Installer Tip: Working With a Factory Upmixer

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Bose-Mazda-6 with upmixer

By Ken Ward

“What’s an upmixer? It’s a piece of software implemented in a DSP that’s designed to turn a 2-channel stereo signal into a multichannel stereo signal. This has nothing to do with watching movies. It is designed to provide similar imaging in all of the listening positions in the car.

If you’re working on a car with an upmixer, you can save yourself a lot of hassle by retaining the factory amp and the original signal processing.”

–Andy Wehmeyer, Audiofrog, in his 2016 Dallas KnowledgeFest class

 

We at Musicar Northwest recently met a client with a 2017 Mazda 6 with Bose Centerpoint audio. The Bose system was pretty well conceived. Front midrange and tweeter speakers left and right in the top corners of the dash, sharing left and right amp channels, and there was a center speaker as well with its own amp channel, all fed by the Centerpoint upmixing processing. (Since a center speaker is required by upmixers, when we see one, we need to check for the presence of a factory upmixer).

Woofers were in the left and right doors, powered by their own amp channels. Rear door speakers and small rear effects speakers rounded out the speaker complement (the rear effects speakers were on a single shared channel).

 The client wanted better detail and tonality, and was hoping that we could supply that with some speakers he already owned, which had come out of his previous vehicle. The sizes and types really didn’t match up with his new car, and I couldn’t guarantee that his speakers would sound better off of the heavily equalized Bose amplifier.

“So what would you do?” he asked. We proposed leaving the factory amp to serve as a pre-amp/upmixer and adding a multichannel amplifier/processor and retaining the 5.1 sound. The added amplifier would improve the per-speaker power while still using the processed, upmixed signal from the Bose factory amplifier/processor. The new MATCH amplifier’s built-in DSP equalization allows us to control each speaker’s response better.  This is a technique which was the topic of a KnowledgeFest class presented by Andy Wehymeyer and Jay Oliphant in 2016, and we learned a lot about this approach at that class.

Bose-Counterpoint-2-upmixer
Bose factory system with upmixer

We selected Audiotex Fischer MATCH 86DSP, with 6 discrete channels in and 8 amplified channels out (it also has a 9th preamp channel, which we did not use in this application). Based on our measurements, we believe the Bose amp provides around 25 watts per channel, and around 40 watts to the woofers. This amplifier is providing 55 watts per channel, and 70 watts to the woofers, so we are confident that we delivered a tangible improvement in dynamics.

We ran the left and right dash, left and right bass, center, and rear effects signal from the Bose amplifier/processor into its 6 channels. This allowed us to keep the upmixed signals isolated, so the 5.1 effect is retained. We left the rear door speakers in place, controlled by the in-dash fader, for when the rear seats were occupied.

We didn’t have to use crossovers or time-delay settings in the amplifier. Tuning it was much easier than with most single-seat systems we install. We used the upmixer test tracks from Andy Wehmeyer’s class to set the level of the center, and we equalized the left speakers, the center speaker, and the right speakers using his recommended technique. We found that, counterintuitively, to get a true center image we needed to increase the level from the center by about 6dB. Doing that created some sounds we didn’t like at certain notes, and we used the EQ to control those.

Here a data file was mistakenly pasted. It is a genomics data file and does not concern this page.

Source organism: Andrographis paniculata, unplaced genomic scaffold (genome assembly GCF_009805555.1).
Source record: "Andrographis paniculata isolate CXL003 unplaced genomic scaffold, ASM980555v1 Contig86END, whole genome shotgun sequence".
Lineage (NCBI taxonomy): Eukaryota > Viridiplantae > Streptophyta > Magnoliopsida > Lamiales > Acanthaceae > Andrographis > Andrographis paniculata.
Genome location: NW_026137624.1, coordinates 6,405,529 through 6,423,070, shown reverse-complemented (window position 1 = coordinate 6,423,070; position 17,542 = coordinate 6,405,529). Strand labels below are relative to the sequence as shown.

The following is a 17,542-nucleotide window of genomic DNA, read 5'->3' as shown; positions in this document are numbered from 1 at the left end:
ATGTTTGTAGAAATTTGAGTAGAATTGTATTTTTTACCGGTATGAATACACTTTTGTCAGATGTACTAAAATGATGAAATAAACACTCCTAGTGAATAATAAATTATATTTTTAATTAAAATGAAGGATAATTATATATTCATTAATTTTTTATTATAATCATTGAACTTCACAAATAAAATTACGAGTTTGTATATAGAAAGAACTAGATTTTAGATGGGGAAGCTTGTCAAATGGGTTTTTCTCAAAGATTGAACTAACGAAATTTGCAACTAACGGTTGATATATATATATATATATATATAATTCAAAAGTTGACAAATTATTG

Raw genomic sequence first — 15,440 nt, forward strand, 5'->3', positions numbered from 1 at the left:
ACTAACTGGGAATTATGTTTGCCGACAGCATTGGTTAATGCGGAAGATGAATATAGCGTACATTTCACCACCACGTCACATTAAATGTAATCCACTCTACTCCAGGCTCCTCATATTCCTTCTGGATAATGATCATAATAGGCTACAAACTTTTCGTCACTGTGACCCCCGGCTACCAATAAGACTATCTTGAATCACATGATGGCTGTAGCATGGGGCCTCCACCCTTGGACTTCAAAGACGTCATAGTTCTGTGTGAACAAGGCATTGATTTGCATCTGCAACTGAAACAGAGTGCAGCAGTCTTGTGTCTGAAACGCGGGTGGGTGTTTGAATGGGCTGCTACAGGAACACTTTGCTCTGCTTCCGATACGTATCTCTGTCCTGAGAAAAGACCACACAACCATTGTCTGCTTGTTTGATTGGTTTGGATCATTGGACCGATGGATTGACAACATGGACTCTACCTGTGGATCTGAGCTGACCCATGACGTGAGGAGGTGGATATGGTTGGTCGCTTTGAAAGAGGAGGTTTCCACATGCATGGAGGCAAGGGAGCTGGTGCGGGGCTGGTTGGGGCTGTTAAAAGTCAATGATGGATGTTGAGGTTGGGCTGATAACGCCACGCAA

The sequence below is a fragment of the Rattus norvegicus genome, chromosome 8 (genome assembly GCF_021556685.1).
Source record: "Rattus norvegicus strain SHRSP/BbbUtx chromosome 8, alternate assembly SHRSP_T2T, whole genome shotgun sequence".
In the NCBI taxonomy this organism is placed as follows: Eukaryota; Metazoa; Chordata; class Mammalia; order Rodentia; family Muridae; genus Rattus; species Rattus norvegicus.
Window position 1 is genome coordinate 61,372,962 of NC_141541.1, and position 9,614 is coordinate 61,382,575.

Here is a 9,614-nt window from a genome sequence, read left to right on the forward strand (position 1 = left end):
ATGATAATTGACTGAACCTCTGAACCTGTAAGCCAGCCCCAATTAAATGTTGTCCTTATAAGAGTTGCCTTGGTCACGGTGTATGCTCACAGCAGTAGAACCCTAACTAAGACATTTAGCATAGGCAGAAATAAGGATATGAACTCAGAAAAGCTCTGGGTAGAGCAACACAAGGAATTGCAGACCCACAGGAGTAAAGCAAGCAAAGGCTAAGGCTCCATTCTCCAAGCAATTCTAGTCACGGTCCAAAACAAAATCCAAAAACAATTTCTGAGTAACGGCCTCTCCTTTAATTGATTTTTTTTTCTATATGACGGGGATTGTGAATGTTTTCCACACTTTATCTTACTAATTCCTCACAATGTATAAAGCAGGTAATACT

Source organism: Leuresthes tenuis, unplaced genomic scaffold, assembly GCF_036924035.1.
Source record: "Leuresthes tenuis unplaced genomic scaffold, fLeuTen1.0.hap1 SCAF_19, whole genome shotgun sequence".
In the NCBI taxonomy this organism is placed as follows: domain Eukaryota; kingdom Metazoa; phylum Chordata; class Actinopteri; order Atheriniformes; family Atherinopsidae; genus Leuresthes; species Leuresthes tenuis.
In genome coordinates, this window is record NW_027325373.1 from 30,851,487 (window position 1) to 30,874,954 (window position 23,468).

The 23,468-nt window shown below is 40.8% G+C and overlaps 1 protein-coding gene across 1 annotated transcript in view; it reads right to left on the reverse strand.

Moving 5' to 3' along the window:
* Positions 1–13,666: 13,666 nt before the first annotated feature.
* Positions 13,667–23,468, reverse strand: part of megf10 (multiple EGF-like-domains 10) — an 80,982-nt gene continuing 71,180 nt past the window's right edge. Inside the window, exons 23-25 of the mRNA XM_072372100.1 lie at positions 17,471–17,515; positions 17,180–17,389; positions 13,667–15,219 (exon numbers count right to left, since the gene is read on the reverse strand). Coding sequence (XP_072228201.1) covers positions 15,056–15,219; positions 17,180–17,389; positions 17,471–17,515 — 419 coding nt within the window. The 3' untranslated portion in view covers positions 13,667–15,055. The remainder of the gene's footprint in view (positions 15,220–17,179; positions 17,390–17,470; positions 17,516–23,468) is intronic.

There are 12 speakers in that car. We improved the sound from 10 of them significantly, and with a lot less shop time and vehicle disassembly than speaker installation requires. We also improved the sound of the multichannel upmixed system without defeating it.

We use this approach as what we call a “Premium DSP Upgrade.” We amplify and enhance stock premium-sound speakers without replacing them. We see this as being a material part of our business in the future, and it fits our model of continually improving our technical offerings to our clients.

We could have done this same upgrade in a more complex and traditional scenario, replacing the speakers and the amplification, while retaining the OEM processing. We have done this already in several vehicles, and we have also started adding it with aftermarket upmixer processors (unfortunately, at the moment there is only one aftermarket processor available in the US to my knowledge).

Wehmeyer’s detailed information on this topic, along with test tracks, are available to professionals through Educar’s online resources at no cost. Contact them at educartraining.com.

Ken Ward is the founder of Educar Training and Co-owner of Musicar NW, Portland, OR

 

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2 Comments

  1. Ken, you are brilliant at what you do. Our industry needs to pay close attention to this procedure. Not every customer wants or can afford an entirely new system of components and the labor associated with that. Still, many customers do wish to improve the sound quality of their OEM system. “No highs no lows, must be Bose” That said, I hope to see more products come to market that addresses these needs. Thank you for a thorugh explanation, providing a relatively simplified understanding of a rather complex condition in OEM audio systems.

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